Coles Brook Update: Sowing the saplings

 

By Kathy Urffer

 


The Coles Brook stream bank restoration in Staib Park, Hackensack is well underway!

On March 23, about a dozen volunteers joined forces with the staffs of Hackensack Riverkeeper and TRC Omni Environmental Services to install about 125 six-foot fascines (8-inch diameter bundles of live willow and dogwood segments) into the banks of Coles Brook. These limbs, as well as the wooden stakes holding them to the earth, have already began to bud and send out roots to stabilize the stream bank!
This first planting was followed by the largest planting we will do at this site. On May 9, several volunteers and I unloaded approximately 1,000 plants, including fifteen ten-foot trees, in preparation for the next dayís planting.

On May 10, many of our hearty volunteers came to help plant them (thankfully!).It was a grueling day of work as I functioned skillfully in my capacity as volunteer slave-driver.Personally, I have never worked that hard in my life and Iím not sure if many of the volunteers will ever forgive me.

Having never managed a planting like this before, I underestimated the work required. Fortunately, I was surrounded by the unstoppable Katie Buckley and Jeremiah Bergstrom from TRC Omni and by the very sensible guys from Ducks Unlimited, who after digging holes by hand for about an hour, threw in the towel and wisely set out to rent an auger. We never would have been able to get all of the plants in the ground without this prudent and generous decision on their part.

A short survey of what has been planted includes: cinnamon fern, bee-balm, cranberry viburnum, pin oak, sweet pepperbush, silky dogwood, spicebush, red chokeberry, buttonbush, royal fern, sensitive fern, swamp white oak, and river birch.

For the next step of the restoration, we have hired Hackensack-based Landscapeworks, Inc. to install the vegetated stormwater swale which will run adjacent and parallel to the Brook to catch the storm water run-off from the fields and parking lot. This swale is designed to reduce the amount of fecal coliform, pesticides, fertilizers, oil and other pollutants that reach the Brook. Although it is the busy season for landscapers, we expect that the swale will be completed in the next few months, allowing our next planting to occur in the fall.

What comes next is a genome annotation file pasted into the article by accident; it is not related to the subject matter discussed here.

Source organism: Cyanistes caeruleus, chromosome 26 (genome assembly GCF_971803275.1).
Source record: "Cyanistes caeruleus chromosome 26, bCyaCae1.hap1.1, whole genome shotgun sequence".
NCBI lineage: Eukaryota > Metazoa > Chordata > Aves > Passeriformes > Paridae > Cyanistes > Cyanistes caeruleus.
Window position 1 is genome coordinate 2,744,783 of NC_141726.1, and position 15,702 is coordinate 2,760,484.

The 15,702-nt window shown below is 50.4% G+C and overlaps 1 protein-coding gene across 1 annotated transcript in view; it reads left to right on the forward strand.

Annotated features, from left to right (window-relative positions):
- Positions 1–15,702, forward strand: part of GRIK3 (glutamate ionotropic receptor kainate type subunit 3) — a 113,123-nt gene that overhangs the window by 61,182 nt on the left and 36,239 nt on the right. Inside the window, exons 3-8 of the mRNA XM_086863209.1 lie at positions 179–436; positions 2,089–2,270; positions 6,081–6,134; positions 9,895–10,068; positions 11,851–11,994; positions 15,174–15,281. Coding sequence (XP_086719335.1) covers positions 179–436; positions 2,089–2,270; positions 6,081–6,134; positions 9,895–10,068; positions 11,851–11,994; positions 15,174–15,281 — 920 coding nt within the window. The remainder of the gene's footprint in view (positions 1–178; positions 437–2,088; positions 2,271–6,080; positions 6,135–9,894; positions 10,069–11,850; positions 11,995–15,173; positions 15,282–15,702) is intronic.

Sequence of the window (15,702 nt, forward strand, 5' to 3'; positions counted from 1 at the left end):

We look forward to watching the plants grow making Staib Park more beautiful and healthier for wildlife as the water quality in the Brook improves.In order to ensure the health of the plants I will need at least two ongoing volunteers to act as stewards in the park to water, weed, etc. about twice a week. If you are interested in helping out in this capacity, or to be added to our volunteer list for this and other projects, contact Kathy Urffer at 201-968-0808, or kathyu@hackensackriverkeeper.org.

 

Many thanks to the following people:

Jesse D-Amore and the Hackensack City Parks Department

Mike Panos and friends from Ducks Unlimited

Gina Conti

Chris Szeglin

Jon Witsell

Bill Meier

Stewart Kautsch

Rekha & Rohini Rao

Michael Clark

Steve Royka

Mike McNamarra

Glenn Feinberg

Chris Borelli

Shoprite of Hackensack for donating lunch

 

The Coles Brook restoration project is a cooperative venture between Hackensack Riverkeeper, the City of Hackensack and TRC Omni Environmental Services.Funding for the project is provided through a NJDEP grant under Section 319(h) of the federal Clean Water Act to mitigate non-point source pollution.

 Previous Article | Next Article

Return to News Page